Piecemeal Farm Regulation and the U.S. Commerce Clause

Colin A. Carter, K. Aleks Schaefer, Daniel Scheitrum

Research output: Contribution to journalArticlepeer-review

8 Scopus citations


Since January 2015, California has required that all shell eggs consumed in the state be produced cage free or by hens housed in enlarged cages defined under Assembly Bill 1437. This paper assesses the effects of California farm animal housing restrictions on egg prices and production practices inside and outside California, and on the volume of interstate trade. We find that the California regulation generated short- and long-run egg price increases across the U.S. It has also bifurcated production methods outside California yielding more concentrated interstate trade. The largest share of the associated private costs was borne by out-of-state consumers. The balance between a state's power to regulate food production within its borders and the impacts on out-of-state producers and consumers has potential legal implications under the dormant Commerce Clause of the U.S. Constitution.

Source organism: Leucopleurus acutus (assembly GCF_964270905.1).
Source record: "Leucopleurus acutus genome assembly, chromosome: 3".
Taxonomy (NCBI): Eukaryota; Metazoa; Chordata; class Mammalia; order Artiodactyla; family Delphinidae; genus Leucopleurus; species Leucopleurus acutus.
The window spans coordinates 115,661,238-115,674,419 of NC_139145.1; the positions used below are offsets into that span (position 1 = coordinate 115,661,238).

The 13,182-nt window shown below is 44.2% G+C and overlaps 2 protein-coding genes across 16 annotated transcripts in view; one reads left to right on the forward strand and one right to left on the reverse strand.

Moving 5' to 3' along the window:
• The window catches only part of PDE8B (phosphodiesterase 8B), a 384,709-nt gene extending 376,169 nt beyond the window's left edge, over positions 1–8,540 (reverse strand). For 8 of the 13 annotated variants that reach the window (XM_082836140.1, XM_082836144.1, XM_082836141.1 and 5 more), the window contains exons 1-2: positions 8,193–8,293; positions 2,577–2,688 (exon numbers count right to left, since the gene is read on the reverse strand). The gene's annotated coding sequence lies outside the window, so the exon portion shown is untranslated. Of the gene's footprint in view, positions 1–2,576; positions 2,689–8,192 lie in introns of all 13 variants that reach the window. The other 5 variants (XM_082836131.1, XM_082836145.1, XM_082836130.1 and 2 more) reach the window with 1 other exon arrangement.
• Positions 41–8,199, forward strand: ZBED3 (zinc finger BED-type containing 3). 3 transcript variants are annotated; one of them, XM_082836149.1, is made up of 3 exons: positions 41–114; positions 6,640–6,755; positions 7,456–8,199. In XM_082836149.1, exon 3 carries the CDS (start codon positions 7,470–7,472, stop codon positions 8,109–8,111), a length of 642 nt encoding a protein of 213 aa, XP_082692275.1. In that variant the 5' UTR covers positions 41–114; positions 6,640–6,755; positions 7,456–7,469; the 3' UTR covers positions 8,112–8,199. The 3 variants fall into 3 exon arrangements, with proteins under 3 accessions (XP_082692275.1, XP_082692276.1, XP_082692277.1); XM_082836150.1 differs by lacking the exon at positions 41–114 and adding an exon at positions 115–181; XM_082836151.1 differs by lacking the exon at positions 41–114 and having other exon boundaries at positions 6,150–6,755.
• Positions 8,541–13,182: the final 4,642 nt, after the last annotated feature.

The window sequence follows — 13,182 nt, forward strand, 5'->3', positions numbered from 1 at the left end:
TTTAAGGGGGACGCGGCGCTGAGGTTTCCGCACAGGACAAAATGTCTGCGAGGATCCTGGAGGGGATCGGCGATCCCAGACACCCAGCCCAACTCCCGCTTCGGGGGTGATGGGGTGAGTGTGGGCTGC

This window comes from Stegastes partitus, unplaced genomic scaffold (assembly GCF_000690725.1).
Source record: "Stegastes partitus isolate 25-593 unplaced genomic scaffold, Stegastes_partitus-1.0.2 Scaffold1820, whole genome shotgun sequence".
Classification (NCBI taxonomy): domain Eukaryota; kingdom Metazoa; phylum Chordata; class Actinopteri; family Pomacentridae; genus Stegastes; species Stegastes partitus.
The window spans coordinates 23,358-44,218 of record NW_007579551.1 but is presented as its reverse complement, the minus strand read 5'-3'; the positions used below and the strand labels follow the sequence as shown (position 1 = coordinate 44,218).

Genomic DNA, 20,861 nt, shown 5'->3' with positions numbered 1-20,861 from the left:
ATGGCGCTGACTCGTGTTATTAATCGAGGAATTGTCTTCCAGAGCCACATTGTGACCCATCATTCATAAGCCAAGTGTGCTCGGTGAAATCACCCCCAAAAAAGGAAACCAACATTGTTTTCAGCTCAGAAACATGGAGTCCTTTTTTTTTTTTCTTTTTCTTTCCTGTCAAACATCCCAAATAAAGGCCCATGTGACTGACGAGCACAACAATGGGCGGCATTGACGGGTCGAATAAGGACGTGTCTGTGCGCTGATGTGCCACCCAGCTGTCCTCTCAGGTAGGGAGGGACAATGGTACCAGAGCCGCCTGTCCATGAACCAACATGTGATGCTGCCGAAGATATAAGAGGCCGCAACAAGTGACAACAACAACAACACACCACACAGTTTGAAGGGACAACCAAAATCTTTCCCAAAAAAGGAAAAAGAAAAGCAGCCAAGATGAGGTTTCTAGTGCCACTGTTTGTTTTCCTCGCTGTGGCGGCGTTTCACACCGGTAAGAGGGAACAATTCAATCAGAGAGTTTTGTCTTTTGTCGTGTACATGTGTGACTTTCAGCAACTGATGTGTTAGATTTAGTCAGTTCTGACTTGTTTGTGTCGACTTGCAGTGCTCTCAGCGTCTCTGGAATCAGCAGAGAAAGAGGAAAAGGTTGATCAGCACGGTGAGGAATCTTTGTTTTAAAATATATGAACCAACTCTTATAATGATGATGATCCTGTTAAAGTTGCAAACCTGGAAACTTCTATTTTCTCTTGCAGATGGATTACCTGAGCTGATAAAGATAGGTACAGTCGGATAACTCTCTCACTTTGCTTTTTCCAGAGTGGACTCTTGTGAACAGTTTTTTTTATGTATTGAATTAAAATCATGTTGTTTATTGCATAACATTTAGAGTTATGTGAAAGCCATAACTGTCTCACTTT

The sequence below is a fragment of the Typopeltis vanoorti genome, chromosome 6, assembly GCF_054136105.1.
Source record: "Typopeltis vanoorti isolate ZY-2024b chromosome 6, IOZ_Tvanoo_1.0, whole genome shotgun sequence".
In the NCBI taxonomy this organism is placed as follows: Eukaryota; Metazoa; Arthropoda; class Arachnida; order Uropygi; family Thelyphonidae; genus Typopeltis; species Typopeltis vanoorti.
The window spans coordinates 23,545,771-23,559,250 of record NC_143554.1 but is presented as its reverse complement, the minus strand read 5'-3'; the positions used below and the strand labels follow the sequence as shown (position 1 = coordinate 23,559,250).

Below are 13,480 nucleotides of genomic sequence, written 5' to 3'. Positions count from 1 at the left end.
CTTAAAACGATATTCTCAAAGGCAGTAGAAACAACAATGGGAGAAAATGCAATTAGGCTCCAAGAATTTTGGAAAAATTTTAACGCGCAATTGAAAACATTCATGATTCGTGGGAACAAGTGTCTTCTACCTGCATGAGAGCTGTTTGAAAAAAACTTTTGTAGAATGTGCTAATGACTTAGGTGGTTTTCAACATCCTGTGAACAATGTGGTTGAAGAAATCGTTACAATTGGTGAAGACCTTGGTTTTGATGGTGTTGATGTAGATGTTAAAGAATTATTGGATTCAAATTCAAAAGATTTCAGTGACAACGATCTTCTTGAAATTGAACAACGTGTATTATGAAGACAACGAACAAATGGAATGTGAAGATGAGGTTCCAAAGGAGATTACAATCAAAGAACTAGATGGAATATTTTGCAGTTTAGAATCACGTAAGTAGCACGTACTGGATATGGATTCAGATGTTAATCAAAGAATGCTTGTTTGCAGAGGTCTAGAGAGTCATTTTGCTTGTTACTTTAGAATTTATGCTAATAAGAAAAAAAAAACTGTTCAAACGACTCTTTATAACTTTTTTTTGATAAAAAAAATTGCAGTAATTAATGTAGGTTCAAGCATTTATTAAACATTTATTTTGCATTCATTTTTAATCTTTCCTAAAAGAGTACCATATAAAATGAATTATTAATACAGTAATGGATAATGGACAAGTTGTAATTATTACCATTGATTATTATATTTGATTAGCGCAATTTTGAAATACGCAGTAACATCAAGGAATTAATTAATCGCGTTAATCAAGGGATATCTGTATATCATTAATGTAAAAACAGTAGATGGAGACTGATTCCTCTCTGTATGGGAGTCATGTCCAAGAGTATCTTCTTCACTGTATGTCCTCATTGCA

Original languageEnglish (US)
Pages (from-to)1141-1163
Number of pages23
JournalAmerican Journal of Agricultural Economics
Issue number3
StatePublished - May 2021


  • AB 1437
  • dormant Commerce Clause
  • eggs
  • farm animal welfare
  • food movement
  • interstate trade

ASJC Scopus subject areas

  • Agricultural and Biological Sciences (miscellaneous)
  • Economics and Econometrics


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